A lot is changing in the tax world. Many of the changes are intended to improve the state of the U.S economy. While next year’s tax return should not look very different from this year’s, there are a few changes in particular which taxpayers should be aware of and prepare for throughout the year. To help my readers looking for some tax planning tips for 2010, I have compiled the following list.
1. Stay Organized
Although being aware of tax changes will certainly serve you well, the information will do you little good without the receipts and documentation. Throughout 2010, keep a filing folder or cabinet neatly organized with important receipts, documents, and tax information, which will be needed, come tax time.
2. Childcare Tax Credit
The childcare tax credit is currently set to $1,000 for each qualifying child, provided guardians do not exceed the income limits. However, President Obama recently said, at his State if the Union address, that he was planned to double the childcare tax credit to make life easier on struggling parents given the rough economy. While it is too soon to tell when or if this proposal will go in to place, it is definitely a credit for parents to look out for.
3. Estate Tax Changes
If you had a loved one, who would normally be subject to estate taxes, pass away in 2010, it is important to know that these taxes will not apply this year. If you are the heir or one of the heirs, it will lie on you to make the proper tax moves with the inheritance. On the other hand, if you have a will, you may want to make temporary changes to your will for the year if you planned donate a larger portion to charity or avoid over taxation, which you would normally be subject to. Remember to reverse the changes next year, as the estate tax will be higher than ever when it returns. These changes are quite drastic and if you are confused, you may want to consider hiring an estate tax attorney to make sure you make the right choices.
4. Making Work Pay Errors
When the Obama administration instituted the making work pay credit last year, many working Americans were happy to receive an additional $400 by the end of 2009 on their pay stubs. However, a major error was overlooked in the distribution, and some taxpayers who had more than one job and received the $400 for each job. The credit is was intended to apply to only one job. Taxpayers who experienced this error will be required to fill out a schedule M form in 2010 to return any overages. The credit will also be given this year, but the error is unlikely to repeat itself. However, whereas last year’s credit was distributed over 9 months, this year’s credit will be distributed over 12 months, so expect a smaller bump to your paycheck.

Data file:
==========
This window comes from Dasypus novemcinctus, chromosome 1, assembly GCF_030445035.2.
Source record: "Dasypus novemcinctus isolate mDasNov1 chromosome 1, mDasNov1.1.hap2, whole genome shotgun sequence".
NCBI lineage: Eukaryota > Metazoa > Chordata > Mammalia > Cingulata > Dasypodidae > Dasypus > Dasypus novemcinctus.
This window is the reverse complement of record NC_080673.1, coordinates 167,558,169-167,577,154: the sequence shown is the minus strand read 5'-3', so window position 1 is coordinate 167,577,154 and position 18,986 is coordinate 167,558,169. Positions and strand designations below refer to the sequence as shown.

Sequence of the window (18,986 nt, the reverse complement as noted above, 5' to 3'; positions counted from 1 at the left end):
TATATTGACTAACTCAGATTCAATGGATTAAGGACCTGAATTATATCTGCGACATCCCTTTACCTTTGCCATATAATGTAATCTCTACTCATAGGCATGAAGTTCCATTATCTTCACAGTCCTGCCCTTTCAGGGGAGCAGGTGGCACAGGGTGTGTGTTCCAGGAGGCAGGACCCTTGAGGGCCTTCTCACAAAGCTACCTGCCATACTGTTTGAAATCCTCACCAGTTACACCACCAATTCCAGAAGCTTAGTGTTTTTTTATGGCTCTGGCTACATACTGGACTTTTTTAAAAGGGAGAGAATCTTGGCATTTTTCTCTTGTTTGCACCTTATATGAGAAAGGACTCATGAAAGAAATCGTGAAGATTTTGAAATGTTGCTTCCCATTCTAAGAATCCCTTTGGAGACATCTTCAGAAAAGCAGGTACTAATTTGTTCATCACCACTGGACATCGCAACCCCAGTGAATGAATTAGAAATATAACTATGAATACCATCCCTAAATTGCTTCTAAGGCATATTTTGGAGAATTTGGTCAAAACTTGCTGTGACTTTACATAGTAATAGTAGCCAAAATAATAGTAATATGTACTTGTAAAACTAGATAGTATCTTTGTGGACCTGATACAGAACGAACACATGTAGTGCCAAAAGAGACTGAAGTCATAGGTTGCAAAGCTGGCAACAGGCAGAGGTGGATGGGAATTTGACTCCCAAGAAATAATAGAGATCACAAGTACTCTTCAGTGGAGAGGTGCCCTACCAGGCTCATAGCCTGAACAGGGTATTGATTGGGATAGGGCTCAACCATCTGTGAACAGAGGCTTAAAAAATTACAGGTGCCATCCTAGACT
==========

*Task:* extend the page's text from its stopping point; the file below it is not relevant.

5. Roth IRA Changes
With the income limits for converting an IRA to a Roth IRA eliminated for 2010, a great potential retirement saving move has been opened to many Americans who did not qualify for it before. However, be aware of conversion costs in the form of previously untaxed amounts. Luckily though, when the change was made, lawmakers put some thought into this and are allowing taxpayers to pay half of the conversion costs in 2011, and the other half in 2012.
6. Energy Efficient Upgrades
If you were planning on making energy efficient upgrades to your home, you may want to do so now, as the tax savings approved in last year’s stimulus bill are set to expire at the end of the year. The highly beneficial changes allow you to claim up to $1,500 in credits, and possibly even more if you plan to install solar panels to your home.
7. Health Care Changes
Although President Obama had hoped to have healthcare legislation passed last year, the bills are still on the table and no decisions have been made just yet. However, legislation is supposed to be passed in coming months, and some tax changes may come with it. While most changes effecting tax law will not be put in to affect until months or years later, a few tax changes could be streamlined and affect your next tax return. Be on the lookout for these changes, and make the appropriate tax moves to offset any big changes.
8. Homebuyers Tax Credits
The recently expanded homebuyer’s tax credit is still eligible for another few months. If you were hoping to buy your first home in 2010, entering in to a binding contract by or before April 30, 2010 will allow you to take the $8,000 tax credit on either your 2009 or 2010 tax return. The sale will need to be settled by June 30, 2010 in order to fully qualify for the tax credit. In addition to the first time homebuyer’s credit, a long-time resident credit was added, in the amount of $6,500 for taxpayers who purchased a second primary home. The requirements for the long-time resident credit are that the taxpayer must have owned and lived in the first home for five consecutive years out of the past eight years.
9. Required Minimum Distribution Returns
Taxpayers who are over the age of 70-1/2 and hold certain savings plans such as a traditional IRA caught a break in 2009, when the required minimum distribution (RMD) was dropped for the year. However, RMDs have been re-instituted for 2010, and taxpayers who are required to pay them will need to take out the minimum amount to avoid being penalized.
10. Stay Updated
As you can see, several potential tax changes will occur 2010. In order to avoid being left uninformed come tax time 2011, stay updated on tax changes throughout the year. Check the IRS newsroom occasionally to see if they have any tax announcements that pertain to you. Also check out my tax center’s Tax Help Blog as well as my personal blog for daily tax tips and news—I try my best to stay on top of the newest tax news and as soon as I know, I will post the information to my blogs.